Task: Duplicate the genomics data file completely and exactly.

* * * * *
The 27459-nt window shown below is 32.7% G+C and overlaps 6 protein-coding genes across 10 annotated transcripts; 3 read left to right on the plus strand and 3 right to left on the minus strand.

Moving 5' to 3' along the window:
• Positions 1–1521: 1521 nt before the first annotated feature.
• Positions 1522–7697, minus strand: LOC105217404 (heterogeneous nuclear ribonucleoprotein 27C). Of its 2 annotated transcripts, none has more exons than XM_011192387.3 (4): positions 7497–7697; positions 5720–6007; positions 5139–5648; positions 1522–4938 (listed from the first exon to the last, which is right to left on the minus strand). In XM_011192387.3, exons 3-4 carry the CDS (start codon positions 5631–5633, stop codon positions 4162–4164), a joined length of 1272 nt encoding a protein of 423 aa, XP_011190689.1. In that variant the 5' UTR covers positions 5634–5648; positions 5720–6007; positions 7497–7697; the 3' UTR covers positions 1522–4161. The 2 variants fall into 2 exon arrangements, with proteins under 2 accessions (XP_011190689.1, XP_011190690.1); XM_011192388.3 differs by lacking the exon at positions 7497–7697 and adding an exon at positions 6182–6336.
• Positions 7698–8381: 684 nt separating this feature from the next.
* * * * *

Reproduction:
The 27459-nt window shown below is 32.7% G+C and overlaps 6 protein-coding genes across 10 annotated transcripts; 3 read left to right on the plus strand and 3 right to left on the minus strand.

Moving 5' to 3' along the window:
• Positions 1–1521: 1521 nt before the first annotated feature.
• Positions 1522–7697, minus strand: LOC105217404 (heterogeneous nuclear ribonucleoprotein 27C). Of its 2 annotated transcripts, none has more exons than XM_011192387.3 (4): positions 7497–7697; positions 5720–6007; positions 5139–5648; positions 1522–4938 (listed from the first exon to the last, which is right to left on the minus strand). In XM_011192387.3, exons 3-4 carry the CDS (start codon positions 5631–5633, stop codon positions 4162–4164), a joined length of 1272 nt encoding a protein of 423 aa, XP_011190689.1. In that variant the 5' UTR covers positions 5634–5648; positions 5720–6007; positions 7497–7697; the 3' UTR covers positions 1522–4161. The 2 variants fall into 2 exon arrangements, with proteins under 2 accessions (XP_011190689.1, XP_011190690.1); XM_011192388.3 differs by lacking the exon at positions 7497–7697 and adding an exon at positions 6182–6336.
• Positions 7698–8381: 684 nt separating this feature from the next.